Tuesday, September 13, 2011

Crossing the canal

This is something I do very often. Last year, I would have done it ten times in a week. This year I'm more adventurous, and my repertoire of routes has expanded, but I still take this bridge at least four times a week.
The Charlevoix bridge gets you from the south side of the Lachine Canal, to the north side.  It's a good way to get across the canal.

If you prefer tunnels to bridges, there is also the Atwater tunnel a little further west that serves the same purpose.  When I was a kid and we would take the Atwater tunnel on our way to visit my relatives on the south shore, my sisters and I would always bug my dad until he honked the horn in the tunnel.  With the windows down in the summer you'd get the mad echoing of the horn that always made us giggle.  I haven't gone that way on my Vespa.  I'll have to do that before the season ends to see what a Stebel air horn sounds like in the Atwater tunnel. 
Today both sides of the Lachine Canal are being re-developped with condos and lofts.  The building you see in the picture above is a condominium loft development.  The shores of the canal are a linear park with bicycle paths that take you from the old port downtown, all the way to the shores of Lake St-Louis in the west end.  What was once a dismal and decaying industrial zone is now a really nice green space.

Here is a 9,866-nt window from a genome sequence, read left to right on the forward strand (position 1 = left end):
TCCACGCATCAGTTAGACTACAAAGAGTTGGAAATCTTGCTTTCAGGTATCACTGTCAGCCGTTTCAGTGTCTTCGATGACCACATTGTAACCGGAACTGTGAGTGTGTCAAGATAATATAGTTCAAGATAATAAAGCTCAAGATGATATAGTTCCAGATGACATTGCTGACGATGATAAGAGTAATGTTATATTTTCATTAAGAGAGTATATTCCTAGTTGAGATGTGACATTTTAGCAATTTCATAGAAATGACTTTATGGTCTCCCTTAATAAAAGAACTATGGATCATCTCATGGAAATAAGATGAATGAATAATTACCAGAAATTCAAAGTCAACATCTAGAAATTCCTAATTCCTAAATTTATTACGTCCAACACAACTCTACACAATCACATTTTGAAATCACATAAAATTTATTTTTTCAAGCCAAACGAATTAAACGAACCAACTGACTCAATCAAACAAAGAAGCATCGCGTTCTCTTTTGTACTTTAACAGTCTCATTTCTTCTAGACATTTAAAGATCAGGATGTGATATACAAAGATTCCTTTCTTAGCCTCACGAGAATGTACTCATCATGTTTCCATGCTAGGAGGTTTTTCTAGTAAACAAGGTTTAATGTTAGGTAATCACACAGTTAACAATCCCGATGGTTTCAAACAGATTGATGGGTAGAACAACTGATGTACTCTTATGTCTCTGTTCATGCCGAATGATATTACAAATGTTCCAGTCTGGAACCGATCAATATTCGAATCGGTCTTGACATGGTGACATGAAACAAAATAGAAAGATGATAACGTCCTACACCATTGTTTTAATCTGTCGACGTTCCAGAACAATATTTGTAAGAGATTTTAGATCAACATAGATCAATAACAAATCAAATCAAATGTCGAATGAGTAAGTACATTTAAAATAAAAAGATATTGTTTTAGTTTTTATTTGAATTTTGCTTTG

Here's a Google maps satellite view of the bridge and its surroundings.
 The canal is open to pleasure craft and is the easiest way to take a motor boat from the lake to the port of Montreal.  From there, in theory, you could sail for Europe.

You might have a shot at it in a decent sailboat, but first you'd have to lower the mast to get through the canal.  Back in the 1960's when the canal was still a vital commercial waterway, all the bridges would open to allow the taller shipping to navigate the canal.  Since pleasure boats don't need the extra clearance, the mechanisms have been dismantled and the bridges are all permanently fixed.

The Charlevoix bridge was a turntable bridge rather than a lift bridge like the Gauron bridge further west.  If you venture under the bridge on the pedestrian path or the bike path, you can still see the turntable mechanism with some of its gears.  None of it is in working order and it's obvious that some of the key ingredients are no longer in place. 
The bridge deck, like many movable bridges, is a metal grid that you see pictured below.  With the decommissioning of the turntable, portions of the grid were filled with concrete to make the ride more comfortable for people in cars, and presumably safer for bicycles.
If you ride a scooter or a motorcycle, you can choose to ride on the grid portion, or the concrete portion.

I used the grid portions all last year and early this year as practice for my assault on the Victoria bridge. For an account of that crossing and what it feels like to negotiate a long metal grid deck bridge at speed, click here.

2 comments:

  1. David, what a wonderful shot of the bridge. Bien fait! Its architechture reminds me once again of Europe. I am planning on visiting Montreal next year for the Jazz Festival...
    Please tell me there there a scooter rental downtown. Maybe we can hook up for a Café au lait?

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  2. Sonja, if you do come to the festival, I will be pleased to lend you my Vespa so you can ride around. Maybe by then I will be up to GTS, maybe even an MP3. The main Vespa dealer Alex Berthiaume & Fils rents Vespas, including GTs I believe, also MCs.

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